- Why do galaxies differ so much in size, shape, composition and activity?
- What do black holes look like?
- What happens to space time when cosmic objects collide?
- What is the universe made of?
- How do stars and planets form and evolve?
- Black Holes
- Supernovas & Remnants
- Galaxy Clusters
- Dark Energy and Dark Matter
- Galaxy Formation and Evolution
- Intergalactic Medium
- Jets, Outflows and Shocks
- Neutron Stars and White Dwarfs
- Planetary Nebulas
- Quasars & Other Active Black Holes
- Star Clusters
- Star Formation
- Starburst Galaxies
- Time Domain Astronomy
The Chandra X-ray Observatory is NASA’s flagship X-ray observatory, providing essential data on everything from the environment surrounding newborn stars to the emissions from hot plasma inside galaxy clusters. The Smithsonian Astrophysical Observatory (SAO), as part of the Center for Astrophysics | Harvard & Smithsonian, manages Chandra’s day-to-day operations, providing spacecraft control, observation planning, and data processing for astronomers. Chandra is one of NASA’s orbiting Great Observatories, along with the Hubble.
The Telescope and the Science
Earth’s atmosphere blocks nearly all high-energy light, including X-rays, requiring astronomers to build space telescopes to observe the X-ray universe. The Chandra X-ray Observatory was launched aboard the Space Shuttle Columbia in 1999, and has been in continuous operation ever since. Its orbit takes it in a long ellipse, reaching its greatest height above Earth of 139,000 km (86,500 mi), which is more than a third of the way to the Moon.
Chandra’s science instruments have allowed it to produce phenomenal astronomical results. X-rays are generated by many astrophysical systems, primarily by hot plasma, which is gas where electrons have been stripped from their atoms. To summarize just a small portion of the observatory’s career, astronomers have used Chandra to:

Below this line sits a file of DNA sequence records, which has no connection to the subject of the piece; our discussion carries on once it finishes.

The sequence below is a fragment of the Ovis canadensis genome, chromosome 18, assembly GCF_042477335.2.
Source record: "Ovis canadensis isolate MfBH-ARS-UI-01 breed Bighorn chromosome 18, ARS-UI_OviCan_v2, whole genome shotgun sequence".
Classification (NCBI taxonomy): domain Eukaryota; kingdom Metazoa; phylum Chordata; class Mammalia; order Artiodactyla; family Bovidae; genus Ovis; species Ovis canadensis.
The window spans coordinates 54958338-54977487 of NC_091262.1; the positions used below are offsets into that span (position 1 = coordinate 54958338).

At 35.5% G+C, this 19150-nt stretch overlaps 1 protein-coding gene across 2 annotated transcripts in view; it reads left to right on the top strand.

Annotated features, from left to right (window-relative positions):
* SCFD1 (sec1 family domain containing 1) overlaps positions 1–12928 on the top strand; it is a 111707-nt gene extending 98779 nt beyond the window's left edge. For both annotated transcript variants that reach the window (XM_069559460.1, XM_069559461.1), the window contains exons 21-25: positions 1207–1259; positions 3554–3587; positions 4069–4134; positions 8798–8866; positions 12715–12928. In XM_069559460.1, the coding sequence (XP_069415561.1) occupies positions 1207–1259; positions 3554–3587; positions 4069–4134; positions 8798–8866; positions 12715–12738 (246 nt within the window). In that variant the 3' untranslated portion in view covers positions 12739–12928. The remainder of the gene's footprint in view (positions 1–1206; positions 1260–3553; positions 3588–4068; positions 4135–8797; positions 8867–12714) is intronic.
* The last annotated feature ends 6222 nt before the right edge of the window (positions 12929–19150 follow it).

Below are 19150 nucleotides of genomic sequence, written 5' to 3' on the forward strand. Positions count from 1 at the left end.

Map the structure of galaxy clusters, which are the largest objects in the cosmos, and use them to help understand the universe on the grandest scale
Observe material orbiting supermassive black holes at the centers of galaxies, including the Milky Way
Explore supernova remnants, the debris left behind from exploding stars or white dwarfs
Study the compact star remnants known as neutron stars, both as individual systems and when they are in binaries with ordinary stars
Plot X-rays produced by newborn stars; and measure emissions from comets and other objects in the Solar System.
CfA | Harvard & Smithsonian researchers and engineers provided the High Resolution Camera (HRC) to the Chandra mission, which is one of two cameras used to create astronomical images. As the name conveys, it provides a high resolution of up to half an arc-second, which is roughly 60 times the resolution of the human eye — an achievement all the more impressive because X-rays are harder to focus than visible light. Chandra’s other instruments include the ACIS (Advanced CCD Imaging Spectrometer) and gratings providing high-resolution spectroscopy when combined with either HRC and ACIS.
Engineers gave Chandra its excellent resolution through the construction of its special mirrors, which are “grazing incidence”. X-ray photons penetrate most materials rather than reflecting, so grazing incidence mirrors guide deflect the light gently, like skipping a rock over the surface of a pond. Chandra’s mirrors are remarkable achievements, being very smooth and clean to provide extremely detailed X-ray images.
The Chandra Source Catalog (CSC) is one of the finest and largest catalogs of X-ray data currently available. It contains information about the X-ray properties (photometry, spectroscopy, and variability) of more than 315,000 sources in the sky, including X-ray binaries, supernova remnants, super massive black holes in the center of galaxies, and the most energetic young stars in our galaxy. There is a lot to be discovered using the CSC, because many of its sources are serendipitous, which means no one was looking for them when they were observed. In the era of Big Data, Machine Learning, and multi-wavelength astronomy, the CSC is an invaluable resource to enhance our knowledge about the most energy objects in the Universe and to expand our discovery horizons.
Chandra’s day-to-day operations including spacecraft control, flight operations, data management, observation proposal and planning, and science support for astronomers are all handled through the Chandra X-ray Center (CXC) in Cambridge, Massachusetts. CXC scientists and other staff schedule observations, handle data downloads and processing, and ultimately make all the data available through the Chandra website in accordance with NASA policy.
The Chandra Operations Control Center: A Virtual Tour
Launching Chandra: Narrated by Commanding Astronaut Eileen Collins
The Chandra Operations Control Center